Wednesday, June 17th, 2009 | Author:

General info and planning:

  • International Whitman Symposium in Italy focus on 1860 edition, esp. for graduate students– Karen will post link when website is ready
  • Library of America + WW archive for other editions, facsimiles, etc.
  • Begin with 1855 as shared base text
  • WW archive has summary descriptions of various editions

From Jim:

Looking for Whitman as immediate, collaborative space.  Disorientation because your blog is portal or home page but actually we have linked spaces controlled by individuals that feed into readable central site.  Individual–>course—> uberblog of all five courses (Looking for Whitman).  Clicking on individual posts links you back to place it was first written (Ty’s, student’s, course, etc.). 

  • Support tab on LFW site has FAQs and instructions for using WordPress, in text and video. 

If our students make videos (e.g. reading at sites for “where I found Whitman” assignment or cinepoems), they can put it on youtube  (10 minute time limit) or (unlimited time, can set up own site or course site) and then upload it through Anarchy onto blog: simply uploading from computer may not work because of size of videos.  Audio files such as podcasts can be uploaded with Upload/Insert Audio button right from computer (own files or downloaded from internet) or with URL into Anarchy.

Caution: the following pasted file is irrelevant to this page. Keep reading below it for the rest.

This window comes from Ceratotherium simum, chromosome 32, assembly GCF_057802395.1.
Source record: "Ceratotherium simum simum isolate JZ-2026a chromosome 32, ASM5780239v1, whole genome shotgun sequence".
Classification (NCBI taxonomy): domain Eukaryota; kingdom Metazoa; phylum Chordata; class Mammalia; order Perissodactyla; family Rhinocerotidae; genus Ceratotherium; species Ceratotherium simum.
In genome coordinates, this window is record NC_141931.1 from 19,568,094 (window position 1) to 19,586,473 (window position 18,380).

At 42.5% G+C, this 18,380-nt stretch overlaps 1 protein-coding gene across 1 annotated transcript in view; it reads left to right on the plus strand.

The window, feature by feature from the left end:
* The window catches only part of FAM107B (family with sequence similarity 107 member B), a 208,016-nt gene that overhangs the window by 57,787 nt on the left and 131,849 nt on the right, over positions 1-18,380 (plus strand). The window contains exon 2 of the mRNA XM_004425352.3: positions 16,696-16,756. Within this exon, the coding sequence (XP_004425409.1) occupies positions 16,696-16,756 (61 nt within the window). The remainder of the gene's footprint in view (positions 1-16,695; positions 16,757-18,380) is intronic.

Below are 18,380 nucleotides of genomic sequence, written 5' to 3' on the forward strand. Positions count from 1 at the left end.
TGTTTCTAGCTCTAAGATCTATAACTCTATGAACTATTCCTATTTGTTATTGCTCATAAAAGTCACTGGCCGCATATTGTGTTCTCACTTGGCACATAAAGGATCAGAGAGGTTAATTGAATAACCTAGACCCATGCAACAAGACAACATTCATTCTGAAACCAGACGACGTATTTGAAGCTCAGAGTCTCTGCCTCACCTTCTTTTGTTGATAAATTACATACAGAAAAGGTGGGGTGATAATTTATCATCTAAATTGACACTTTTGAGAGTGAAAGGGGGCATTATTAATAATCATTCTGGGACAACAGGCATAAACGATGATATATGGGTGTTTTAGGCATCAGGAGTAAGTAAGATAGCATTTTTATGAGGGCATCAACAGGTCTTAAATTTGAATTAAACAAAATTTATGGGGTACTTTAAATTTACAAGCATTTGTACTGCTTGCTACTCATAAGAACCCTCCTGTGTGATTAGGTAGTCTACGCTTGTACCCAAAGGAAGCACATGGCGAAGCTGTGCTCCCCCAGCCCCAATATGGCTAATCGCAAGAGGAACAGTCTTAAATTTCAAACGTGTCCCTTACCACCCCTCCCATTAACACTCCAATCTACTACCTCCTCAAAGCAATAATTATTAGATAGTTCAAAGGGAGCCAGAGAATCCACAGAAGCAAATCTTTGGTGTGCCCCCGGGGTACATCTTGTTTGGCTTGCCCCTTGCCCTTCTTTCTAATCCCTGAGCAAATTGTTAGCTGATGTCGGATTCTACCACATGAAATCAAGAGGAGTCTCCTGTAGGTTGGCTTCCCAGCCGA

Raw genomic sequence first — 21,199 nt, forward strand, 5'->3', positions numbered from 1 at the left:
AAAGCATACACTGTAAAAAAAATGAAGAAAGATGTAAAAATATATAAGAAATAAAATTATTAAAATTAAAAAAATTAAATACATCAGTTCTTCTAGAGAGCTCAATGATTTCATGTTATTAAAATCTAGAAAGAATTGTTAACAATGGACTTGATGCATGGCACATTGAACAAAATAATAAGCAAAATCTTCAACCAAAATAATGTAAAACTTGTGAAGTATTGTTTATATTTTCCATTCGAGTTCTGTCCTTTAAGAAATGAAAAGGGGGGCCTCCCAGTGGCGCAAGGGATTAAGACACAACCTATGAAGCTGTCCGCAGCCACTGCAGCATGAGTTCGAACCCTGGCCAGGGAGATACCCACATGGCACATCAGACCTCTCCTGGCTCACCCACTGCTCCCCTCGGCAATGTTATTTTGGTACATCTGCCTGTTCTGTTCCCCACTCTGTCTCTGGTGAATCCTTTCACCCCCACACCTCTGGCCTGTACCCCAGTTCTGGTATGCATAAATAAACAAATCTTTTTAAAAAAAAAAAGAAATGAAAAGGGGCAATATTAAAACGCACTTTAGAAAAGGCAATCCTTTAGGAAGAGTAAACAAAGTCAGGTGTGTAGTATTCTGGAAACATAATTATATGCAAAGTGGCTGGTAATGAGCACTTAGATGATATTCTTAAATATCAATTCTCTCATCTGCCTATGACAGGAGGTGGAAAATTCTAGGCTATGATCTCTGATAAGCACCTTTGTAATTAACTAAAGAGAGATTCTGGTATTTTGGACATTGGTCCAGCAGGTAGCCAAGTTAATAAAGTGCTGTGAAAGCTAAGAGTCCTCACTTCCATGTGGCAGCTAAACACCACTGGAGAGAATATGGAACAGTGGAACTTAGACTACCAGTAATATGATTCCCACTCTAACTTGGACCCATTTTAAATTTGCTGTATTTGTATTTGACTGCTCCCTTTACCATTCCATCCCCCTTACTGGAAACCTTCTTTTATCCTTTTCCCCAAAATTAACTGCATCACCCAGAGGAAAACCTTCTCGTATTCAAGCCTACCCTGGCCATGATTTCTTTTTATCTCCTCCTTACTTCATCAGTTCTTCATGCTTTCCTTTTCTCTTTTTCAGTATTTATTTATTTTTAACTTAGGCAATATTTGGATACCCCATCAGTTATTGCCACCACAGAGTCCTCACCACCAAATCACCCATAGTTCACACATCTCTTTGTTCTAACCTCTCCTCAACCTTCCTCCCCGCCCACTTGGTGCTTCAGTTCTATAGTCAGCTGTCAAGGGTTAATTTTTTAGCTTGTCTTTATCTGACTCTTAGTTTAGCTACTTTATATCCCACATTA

LibriVox as resource for audio files (mp3 advised over ogg or mediaplayer files). as another source.

  • Possible or optional collaborative project for our classes: good recordings of WW texts for Librivox.
  • Consider making a Help group on our site for collaborative support on tech issues.


  • TAGS: Frontpage as tab that will send any post to the main LFW site; this is functional use of tagging to send posts to specific spaces.  Tags as key terms and issues also may be used by students to help follow shared interests.  We can have a tagcloud that will include tags from all campuses.  Encourage students to use tags generously as key words for their thinking.  Adding tags is one way to get students to think critically about what they are writing/reading.  Choice of keywords/tags can be topic for discussion in classes since it indicates students’ critical processing of work.
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